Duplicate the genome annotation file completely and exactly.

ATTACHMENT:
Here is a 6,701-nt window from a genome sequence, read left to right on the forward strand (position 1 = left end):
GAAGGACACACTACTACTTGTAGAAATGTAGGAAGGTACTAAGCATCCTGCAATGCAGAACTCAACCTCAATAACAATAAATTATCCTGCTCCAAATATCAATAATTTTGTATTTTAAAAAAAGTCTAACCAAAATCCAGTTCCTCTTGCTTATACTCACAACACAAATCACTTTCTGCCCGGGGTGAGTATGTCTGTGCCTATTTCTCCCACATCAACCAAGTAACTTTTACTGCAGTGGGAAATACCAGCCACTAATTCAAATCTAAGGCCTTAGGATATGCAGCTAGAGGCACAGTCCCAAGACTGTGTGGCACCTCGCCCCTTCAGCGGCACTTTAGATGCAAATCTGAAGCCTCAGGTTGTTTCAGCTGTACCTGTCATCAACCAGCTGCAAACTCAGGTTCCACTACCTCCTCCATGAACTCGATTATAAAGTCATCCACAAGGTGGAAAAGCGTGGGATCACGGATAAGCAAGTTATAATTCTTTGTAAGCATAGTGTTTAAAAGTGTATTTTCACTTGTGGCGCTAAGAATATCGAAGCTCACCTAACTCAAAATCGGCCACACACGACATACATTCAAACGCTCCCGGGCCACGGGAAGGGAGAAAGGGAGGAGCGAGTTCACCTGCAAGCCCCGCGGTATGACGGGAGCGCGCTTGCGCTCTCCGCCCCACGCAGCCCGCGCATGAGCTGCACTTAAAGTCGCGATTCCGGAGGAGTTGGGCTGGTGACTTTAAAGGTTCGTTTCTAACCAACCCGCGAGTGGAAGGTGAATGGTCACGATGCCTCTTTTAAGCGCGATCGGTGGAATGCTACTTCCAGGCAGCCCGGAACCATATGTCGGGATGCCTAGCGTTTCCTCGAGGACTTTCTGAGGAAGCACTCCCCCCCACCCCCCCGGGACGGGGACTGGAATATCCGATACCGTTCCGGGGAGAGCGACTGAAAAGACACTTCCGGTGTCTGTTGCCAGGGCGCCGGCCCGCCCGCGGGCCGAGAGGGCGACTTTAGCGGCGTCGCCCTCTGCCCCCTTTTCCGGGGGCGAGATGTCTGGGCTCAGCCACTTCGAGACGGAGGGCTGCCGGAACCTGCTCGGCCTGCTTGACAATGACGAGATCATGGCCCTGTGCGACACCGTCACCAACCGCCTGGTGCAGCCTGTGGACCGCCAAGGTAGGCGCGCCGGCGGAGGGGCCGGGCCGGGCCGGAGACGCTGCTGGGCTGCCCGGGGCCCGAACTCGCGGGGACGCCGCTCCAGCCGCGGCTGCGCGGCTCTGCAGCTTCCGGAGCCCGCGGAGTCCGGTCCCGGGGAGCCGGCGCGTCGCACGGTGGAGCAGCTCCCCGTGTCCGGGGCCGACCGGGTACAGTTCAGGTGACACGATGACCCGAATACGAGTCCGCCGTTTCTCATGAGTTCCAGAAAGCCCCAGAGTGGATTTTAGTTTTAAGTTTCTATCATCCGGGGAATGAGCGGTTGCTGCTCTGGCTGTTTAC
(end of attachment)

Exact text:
Here is a 6,701-nt window from a genome sequence, read left to right on the forward strand (position 1 = left end):
GAAGGACACACTACTACTTGTAGAAATGTAGGAAGGTACTAAGCATCCTGCAATGCAGAACTCAACCTCAATAACAATAAATTATCCTGCTCCAAATATCAATAATTTTGTATTTTAAAAAAAGTCTAACCAAAATCCAGTTCCTCTTGCTTATACTCACAACACAAATCACTTTCTGCCCGGGGTGAGTATGTCTGTGCCTATTTCTCCCACATCAACCAAGTAACTTTTACTGCAGTGGGAAATACCAGCCACTAATTCAAATCTAAGGCCTTAGGATATGCAGCTAGAGGCACAGTCCCAAGACTGTGTGGCACCTCGCCCCTTCAGCGGCACTTTAGATGCAAATCTGAAGCCTCAGGTTGTTTCAGCTGTACCTGTCATCAACCAGCTGCAAACTCAGGTTCCACTACCTCCTCCATGAACTCGATTATAAAGTCATCCACAAGGTGGAAAAGCGTGGGATCACGGATAAGCAAGTTATAATTCTTTGTAAGCATAGTGTTTAAAAGTGTATTTTCACTTGTGGCGCTAAGAATATCGAAGCTCACCTAACTCAAAATCGGCCACACACGACATACATTCAAACGCTCCCGGGCCACGGGAAGGGAGAAAGGGAGGAGCGAGTTCACCTGCAAGCCCCGCGGTATGACGGGAGCGCGCTTGCGCTCTCCGCCCCACGCAGCCCGCGCATGAGCTGCACTTAAAGTCGCGATTCCGGAGGAGTTGGGCTGGTGACTTTAAAGGTTCGTTTCTAACCAACCCGCGAGTGGAAGGTGAATGGTCACGATGCCTCTTTTAAGCGCGATCGGTGGAATGCTACTTCCAGGCAGCCCGGAACCATATGTCGGGATGCCTAGCGTTTCCTCGAGGACTTTCTGAGGAAGCACTCCCCCCCACCCCCCCGGGACGGGGACTGGAATATCCGATACCGTTCCGGGGAGAGCGACTGAAAAGACACTTCCGGTGTCTGTTGCCAGGGCGCCGGCCCGCCCGCGGGCCGAGAGGGCGACTTTAGCGGCGTCGCCCTCTGCCCCCTTTTCCGGGGGCGAGATGTCTGGGCTCAGCCACTTCGAGACGGAGGGCTGCCGGAACCTGCTCGGCCTGCTTGACAATGACGAGATCATGGCCCTGTGCGACACCGTCACCAACCGCCTGGTGCAGCCTGTGGACCGCCAAGGTAGGCGCGCCGGCGGAGGGGCCGGGCCGGGCCGGAGACGCTGCTGGGCTGCCCGGGGCCCGAACTCGCGGGGACGCCGCTCCAGCCGCGGCTGCGCGGCTCTGCAGCTTCCGGAGCCCGCGGAGTCCGGTCCCGGGGAGCCGGCGCGTCGCACGGTGGAGCAGCTCCCCGTGTCCGGGGCCGACCGGGTACAGTTCAGGTGACACGATGACCCGAATACGAGTCCGCCGTTTCTCATGAGTTCCAGAAAGCCCCAGAGTGGATTTTAGTTTTAAGTTTCTATCATCCGGGGAATGAGCGGTTGCTGCTCTGGCTGTTTAC